THREAT ANALYSIS REPORT: From Shatak Emails to the Conti Ransomware | #microsoft | #hacking | #cybersecurity | #education | #technology | #infosec


The Cybereason Global Security Operations Center (GSOC) issues Cybereason Threat Analysis reports to inform on impacting threats. The Threat Analysis reports investigate these threats and provide practical recommendations for protecting against them. 

In this Threat Analysis report, the GSOC investigates recent attack campaigns that reflect the current developments of the ITG23 threat group (also known as the TrickBot Gang or Wizard Spider). The ITG23 group is partnering with the TA551 (Shatak) threat group to distribute ITG23’s TrickBot and BazarBackdoor malware, which malicious actors use to deploy ITG23’s Conti ransomware on compromised systems.

Key Findings

    • Beware of Shatak Emails: In partnership with the ITG23 threat group, the Shatak threat group distributes ITG23’s TrickBot and BazarBackdoor malware as password-protected archive files attached to phishing emails. The archive files contain malicious documents whose macros download and execute the TrickBot or BazarBackdoor malware. Malicious actors actively use this malware to deploy ITG23’s Conti ransomware on compromised systems.
    • Average Two Days Time-to-Ransom (TTR): Conti actors do not deploy ransomware immediately after initial infection using the TrickBot or BazarBackdoor malware—the actors first conduct other activities, such as reconnaissance, credential theft, and data exfiltration. We observed an average TTR of approximately two days after initial infection.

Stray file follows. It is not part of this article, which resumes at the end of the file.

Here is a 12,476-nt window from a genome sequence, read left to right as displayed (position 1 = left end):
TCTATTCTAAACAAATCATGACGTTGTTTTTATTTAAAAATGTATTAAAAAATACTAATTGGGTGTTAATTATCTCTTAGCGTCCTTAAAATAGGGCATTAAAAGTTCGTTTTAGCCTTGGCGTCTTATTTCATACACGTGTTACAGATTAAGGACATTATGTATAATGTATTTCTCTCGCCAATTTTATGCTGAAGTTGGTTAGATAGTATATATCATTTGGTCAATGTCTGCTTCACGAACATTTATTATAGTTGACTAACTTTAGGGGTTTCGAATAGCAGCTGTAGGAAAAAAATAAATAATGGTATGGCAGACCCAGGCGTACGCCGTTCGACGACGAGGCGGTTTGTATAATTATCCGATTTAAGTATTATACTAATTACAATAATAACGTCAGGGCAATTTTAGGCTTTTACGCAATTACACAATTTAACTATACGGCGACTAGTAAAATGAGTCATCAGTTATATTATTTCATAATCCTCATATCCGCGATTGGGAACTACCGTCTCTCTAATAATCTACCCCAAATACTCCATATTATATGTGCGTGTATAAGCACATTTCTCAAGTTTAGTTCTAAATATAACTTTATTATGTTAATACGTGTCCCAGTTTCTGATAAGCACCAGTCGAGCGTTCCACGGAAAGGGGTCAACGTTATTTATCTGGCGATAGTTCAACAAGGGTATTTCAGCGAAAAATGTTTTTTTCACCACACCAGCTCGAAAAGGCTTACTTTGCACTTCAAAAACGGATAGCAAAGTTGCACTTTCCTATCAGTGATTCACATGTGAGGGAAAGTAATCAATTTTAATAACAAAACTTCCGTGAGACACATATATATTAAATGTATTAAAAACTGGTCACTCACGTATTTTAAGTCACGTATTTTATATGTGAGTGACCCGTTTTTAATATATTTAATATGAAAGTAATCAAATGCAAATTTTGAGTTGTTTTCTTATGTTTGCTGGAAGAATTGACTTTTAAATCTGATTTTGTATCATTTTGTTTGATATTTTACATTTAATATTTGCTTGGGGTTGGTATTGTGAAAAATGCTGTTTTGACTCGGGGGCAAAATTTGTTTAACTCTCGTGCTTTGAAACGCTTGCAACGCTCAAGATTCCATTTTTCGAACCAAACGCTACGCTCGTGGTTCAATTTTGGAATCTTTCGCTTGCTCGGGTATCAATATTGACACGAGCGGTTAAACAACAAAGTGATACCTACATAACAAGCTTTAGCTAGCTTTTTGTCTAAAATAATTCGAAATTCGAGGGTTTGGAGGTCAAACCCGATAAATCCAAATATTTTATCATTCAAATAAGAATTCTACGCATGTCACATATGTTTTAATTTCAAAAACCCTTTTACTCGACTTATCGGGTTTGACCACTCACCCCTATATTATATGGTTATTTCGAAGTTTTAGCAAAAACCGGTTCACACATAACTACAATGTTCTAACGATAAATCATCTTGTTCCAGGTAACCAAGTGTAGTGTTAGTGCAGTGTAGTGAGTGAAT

• Detected and Prevented: The Cybereason Defense Platform detects and prevents infections that use the TrickBot and BazarBackdoor malware that the Shatak threat group distributes, as well as malicious activities that Conti actors conduct.
    • Cybereason Managed Detection and Response (MDR): The Cybereason GSOC has zero tolerance towards attacks that involve ransomware, such as the Conti ransomware, and categorizes such attacks as critical, high-severity incidents. The Cybereason GSOC MDR team issues a comprehensive report to customers when such an incident occurs. The report provides an in-depth overview of the incident, which helps to scope the extent of compromise and the impact on the customer’s environment. In addition, the report provides attribution information when possible, as well as recommendations for mitigating and isolating the threat.

Introduction